The Lookup service assigns Channel service instances so that the workload among all instances is balanced. Every 10 seconds, each Channel service instance communicates its current user load to all Lookup service instances. The Lookup services route new sessions to the least loaded Channel service at the time.
If a Channel service fails, existing sessions are cancelled, and the clients contact the Lookup service to receive the URI of a new Channel service. After they reconnect, the new Channel service automatically pushes any missed messages to the clients.
When a Channel service resumes operation, the Lookup services do not redistribute existing Group Chat sessions, but the resumed Channel service instance reports itself as available and will get all subsequent new client connections until its workload is balanced with those of the other Channel service instances.
Because files attached to chat messages must be available to multiple users within a channel and from the chat history, peer-to-peer (P2P) file transfer is not sufficient. The Web service provides a mechanism for file exchange within the context of channels.
Group Chat clients must provide specific tokens to upload or download files. These tokens are provided in-band by the Channel service to authorized subscribers.
When a deployment includes multiple Group Chat Servers, all servers use a Universal Naming Convention (UNC) path that points to a common Windows share where the actual files reside. End users are not permitted direct access to this share. They must go through the Web service.
Although Group Chat clients never communicate directly with a Lookup service or Channel service (that is, they are always proxied through one or more Front End Servers), clients connect directly to a Web service instance when they upload and download files to and from a chat room. For the file transfer function to be available to remote users without using a virtual private network (VPN) or to federated users, the Web service URIs must be resolvable and routable from the Internet.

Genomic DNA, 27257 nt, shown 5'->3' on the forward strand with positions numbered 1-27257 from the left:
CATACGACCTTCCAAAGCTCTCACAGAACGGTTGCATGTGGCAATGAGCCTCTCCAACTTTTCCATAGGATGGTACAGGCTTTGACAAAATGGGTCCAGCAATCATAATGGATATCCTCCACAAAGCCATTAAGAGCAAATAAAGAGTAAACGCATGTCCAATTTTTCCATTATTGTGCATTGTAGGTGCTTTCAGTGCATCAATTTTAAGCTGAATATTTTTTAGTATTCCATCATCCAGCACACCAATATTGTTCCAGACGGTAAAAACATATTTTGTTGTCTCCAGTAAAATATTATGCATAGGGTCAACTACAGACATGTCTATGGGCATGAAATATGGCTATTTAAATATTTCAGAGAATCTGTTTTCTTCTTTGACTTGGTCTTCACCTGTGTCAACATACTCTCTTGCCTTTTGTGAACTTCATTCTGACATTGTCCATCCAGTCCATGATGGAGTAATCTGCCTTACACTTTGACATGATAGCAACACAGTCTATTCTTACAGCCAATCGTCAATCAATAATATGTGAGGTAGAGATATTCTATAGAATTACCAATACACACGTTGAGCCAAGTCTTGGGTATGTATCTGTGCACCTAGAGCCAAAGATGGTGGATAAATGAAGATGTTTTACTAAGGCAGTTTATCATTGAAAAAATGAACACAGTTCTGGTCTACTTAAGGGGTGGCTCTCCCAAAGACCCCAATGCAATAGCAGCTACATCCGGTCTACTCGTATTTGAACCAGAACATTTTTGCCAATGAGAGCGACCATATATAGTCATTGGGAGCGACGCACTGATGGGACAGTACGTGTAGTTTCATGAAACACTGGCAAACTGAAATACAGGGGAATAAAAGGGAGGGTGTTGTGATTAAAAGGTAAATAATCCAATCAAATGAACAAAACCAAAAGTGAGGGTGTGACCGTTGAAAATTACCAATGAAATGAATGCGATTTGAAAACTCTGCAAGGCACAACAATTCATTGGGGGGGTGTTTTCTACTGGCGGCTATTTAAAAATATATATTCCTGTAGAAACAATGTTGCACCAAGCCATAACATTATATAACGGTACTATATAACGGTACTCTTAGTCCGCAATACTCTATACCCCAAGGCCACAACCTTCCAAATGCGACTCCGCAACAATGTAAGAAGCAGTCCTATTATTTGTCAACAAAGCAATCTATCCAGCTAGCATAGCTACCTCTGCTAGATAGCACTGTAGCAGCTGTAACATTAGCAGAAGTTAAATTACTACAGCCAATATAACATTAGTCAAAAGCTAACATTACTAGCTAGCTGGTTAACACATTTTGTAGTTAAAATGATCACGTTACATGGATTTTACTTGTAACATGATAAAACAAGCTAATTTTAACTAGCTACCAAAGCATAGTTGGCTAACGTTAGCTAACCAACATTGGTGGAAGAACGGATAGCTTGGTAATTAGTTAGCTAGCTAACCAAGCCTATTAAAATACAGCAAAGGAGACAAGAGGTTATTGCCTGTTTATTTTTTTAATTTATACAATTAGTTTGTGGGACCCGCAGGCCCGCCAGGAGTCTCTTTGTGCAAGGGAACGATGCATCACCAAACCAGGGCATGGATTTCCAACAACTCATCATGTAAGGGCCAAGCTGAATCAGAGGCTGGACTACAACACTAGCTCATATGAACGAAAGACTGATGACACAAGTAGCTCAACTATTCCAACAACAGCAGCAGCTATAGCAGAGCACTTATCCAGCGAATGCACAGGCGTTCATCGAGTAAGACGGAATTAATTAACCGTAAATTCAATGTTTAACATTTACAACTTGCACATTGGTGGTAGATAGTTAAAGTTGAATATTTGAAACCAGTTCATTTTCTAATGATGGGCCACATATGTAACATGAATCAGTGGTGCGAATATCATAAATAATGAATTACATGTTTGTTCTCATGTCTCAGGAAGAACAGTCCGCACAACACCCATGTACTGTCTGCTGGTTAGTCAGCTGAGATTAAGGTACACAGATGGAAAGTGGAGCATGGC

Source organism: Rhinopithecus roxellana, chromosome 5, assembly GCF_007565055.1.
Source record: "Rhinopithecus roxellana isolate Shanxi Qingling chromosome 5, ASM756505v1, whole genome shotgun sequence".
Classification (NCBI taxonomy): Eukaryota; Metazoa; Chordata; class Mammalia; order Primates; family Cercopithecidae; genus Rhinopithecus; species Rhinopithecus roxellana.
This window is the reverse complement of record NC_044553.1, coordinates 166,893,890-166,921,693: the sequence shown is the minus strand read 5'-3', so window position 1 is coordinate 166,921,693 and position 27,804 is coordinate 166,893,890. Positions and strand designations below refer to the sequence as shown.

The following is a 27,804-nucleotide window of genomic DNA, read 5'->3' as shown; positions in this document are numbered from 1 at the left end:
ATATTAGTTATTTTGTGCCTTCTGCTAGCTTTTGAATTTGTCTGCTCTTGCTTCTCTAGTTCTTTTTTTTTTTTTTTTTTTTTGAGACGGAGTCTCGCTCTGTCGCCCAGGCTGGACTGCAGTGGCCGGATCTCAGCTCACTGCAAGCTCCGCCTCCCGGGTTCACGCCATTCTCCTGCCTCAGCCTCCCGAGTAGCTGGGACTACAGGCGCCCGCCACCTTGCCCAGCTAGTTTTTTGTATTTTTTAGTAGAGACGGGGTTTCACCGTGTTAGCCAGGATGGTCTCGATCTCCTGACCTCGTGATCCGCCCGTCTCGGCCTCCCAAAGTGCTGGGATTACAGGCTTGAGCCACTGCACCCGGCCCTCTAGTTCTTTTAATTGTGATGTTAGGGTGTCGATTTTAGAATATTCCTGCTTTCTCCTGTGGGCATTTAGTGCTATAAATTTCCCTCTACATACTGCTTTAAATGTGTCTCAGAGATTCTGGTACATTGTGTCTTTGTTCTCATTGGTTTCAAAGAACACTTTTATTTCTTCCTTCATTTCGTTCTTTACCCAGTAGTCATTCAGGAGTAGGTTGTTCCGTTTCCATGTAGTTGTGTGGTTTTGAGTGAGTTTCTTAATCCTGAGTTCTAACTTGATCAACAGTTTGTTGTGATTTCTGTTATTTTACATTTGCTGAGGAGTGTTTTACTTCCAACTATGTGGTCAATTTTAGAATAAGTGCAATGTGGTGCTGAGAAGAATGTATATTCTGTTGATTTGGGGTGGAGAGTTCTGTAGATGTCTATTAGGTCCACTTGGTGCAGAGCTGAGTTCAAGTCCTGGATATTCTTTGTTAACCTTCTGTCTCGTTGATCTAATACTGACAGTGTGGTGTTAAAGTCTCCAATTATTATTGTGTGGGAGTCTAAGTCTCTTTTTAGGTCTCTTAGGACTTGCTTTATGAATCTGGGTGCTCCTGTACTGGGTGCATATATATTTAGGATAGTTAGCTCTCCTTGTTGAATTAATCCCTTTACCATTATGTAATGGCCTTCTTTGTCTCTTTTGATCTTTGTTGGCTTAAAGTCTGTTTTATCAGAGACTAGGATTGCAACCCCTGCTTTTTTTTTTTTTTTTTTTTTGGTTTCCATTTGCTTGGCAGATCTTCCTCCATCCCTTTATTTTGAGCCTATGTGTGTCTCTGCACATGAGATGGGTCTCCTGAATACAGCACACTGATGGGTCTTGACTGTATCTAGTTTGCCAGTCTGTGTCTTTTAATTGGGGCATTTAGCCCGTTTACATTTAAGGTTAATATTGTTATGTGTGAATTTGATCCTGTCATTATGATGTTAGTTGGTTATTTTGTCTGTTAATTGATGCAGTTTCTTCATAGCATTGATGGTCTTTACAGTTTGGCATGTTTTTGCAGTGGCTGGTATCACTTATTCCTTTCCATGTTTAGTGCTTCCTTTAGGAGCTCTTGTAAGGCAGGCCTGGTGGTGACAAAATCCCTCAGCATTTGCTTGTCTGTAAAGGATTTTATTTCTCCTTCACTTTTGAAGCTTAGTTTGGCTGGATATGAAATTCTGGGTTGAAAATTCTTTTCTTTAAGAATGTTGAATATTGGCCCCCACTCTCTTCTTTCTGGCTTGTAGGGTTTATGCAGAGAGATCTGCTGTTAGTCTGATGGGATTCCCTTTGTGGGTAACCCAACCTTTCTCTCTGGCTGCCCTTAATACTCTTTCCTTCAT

The Compliance service uses Microsoft Message Queuing (also known as MSMQ) to collect Group Chat messages and events from Channel service instances and uploaded files from Web service instances. The Compliance service archives these messages as files formatted according to the type of Compliance adapter you selected during installation. The Compliance service comes with a customizable XSLT transform that generates XML files for pickup and further analysis by a custom program. Compliance adapters are also available from Akonix, Assentor, and Facetime that enable the Compliance service to generate output file formats compatible with archiving solutions from those vendors.
Before archival, messages are staged in a SQL Server database separate from the one used by the Group Chat Server. The two databases can coexist on the same computer, but if the workloads are high enough to degrade performance they should be located on separate SQL Server instances.
Unlike the back-end database for the Office Communications Server 2007 R2 Archiving Server, this database stores the messages for the duration of the archive retention period, the back-end database for the Compliance service stores records only temporarily. The data is extracted according to the Compliance server’s Conversation interval in minutes setting, is written to a file, and then placed in a shared directory, where it can be picked up by the third-party or custom compliance system. After the compliance system has picked up the data, the XML output files and uploaded files can be deleted to prevent loss of available disk space.
You can also use the Compliance service to archive uploaded files.
The Compliance Server does not archive instant messages, even if the instant messaging (IM) session was launched from the Group Chat client. If your organization wants to archive IM sessions, you must deploy the Archiving Server role on a separate server.